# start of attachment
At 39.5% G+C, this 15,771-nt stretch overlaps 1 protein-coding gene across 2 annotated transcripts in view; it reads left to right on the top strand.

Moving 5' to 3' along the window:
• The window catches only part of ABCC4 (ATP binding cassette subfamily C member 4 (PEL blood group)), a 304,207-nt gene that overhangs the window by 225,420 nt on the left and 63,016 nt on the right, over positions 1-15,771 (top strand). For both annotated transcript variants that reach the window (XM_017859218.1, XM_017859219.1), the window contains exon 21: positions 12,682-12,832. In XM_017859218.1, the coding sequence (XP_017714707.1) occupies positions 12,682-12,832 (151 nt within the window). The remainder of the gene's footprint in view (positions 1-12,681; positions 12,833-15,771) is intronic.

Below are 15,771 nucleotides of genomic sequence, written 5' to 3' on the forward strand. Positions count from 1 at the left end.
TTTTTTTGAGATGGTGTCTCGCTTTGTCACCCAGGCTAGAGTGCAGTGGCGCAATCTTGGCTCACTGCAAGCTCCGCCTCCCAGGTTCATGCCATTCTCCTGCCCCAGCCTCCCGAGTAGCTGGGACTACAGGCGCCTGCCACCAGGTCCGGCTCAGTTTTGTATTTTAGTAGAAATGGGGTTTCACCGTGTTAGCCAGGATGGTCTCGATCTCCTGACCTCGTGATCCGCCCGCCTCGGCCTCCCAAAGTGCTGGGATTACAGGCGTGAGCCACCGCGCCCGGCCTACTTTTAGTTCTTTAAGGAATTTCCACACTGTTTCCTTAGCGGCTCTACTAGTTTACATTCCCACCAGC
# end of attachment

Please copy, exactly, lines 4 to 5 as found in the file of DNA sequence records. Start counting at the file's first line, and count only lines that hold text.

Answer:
Below are 15,771 nucleotides of genomic sequence, written 5' to 3' on the forward strand. Positions count from 1 at the left end.
TTTTTTTGAGATGGTGTCTCGCTTTGTCACCCAGGCTAGAGTGCAGTGGCGCAATCTTGGCTCACTGCAAGCTCCGCCTCCCAGGTTCATGCCATTCTCCTGCCCCAGCCTCCCGAGTAGCTGGGACTACAGGCGCCTGCCACCAGGTCCGGCTCAGTTTTGTATTTTAGTAGAAATGGGGTTTCACCGTGTTAGCCAGGATGGTCTCGATCTCCTGACCTCGTGATCCGCCCGCCTCGGCCTCCCAAAGTGCTGGGATTACAGGCGTGAGCCACCGCGCCCGGCCTACTTTTAGTTCTTTAAGGAATTTCCACACTGTTTCCTTAGCGGCTCTACTAGTTTACATTCCCACCAGC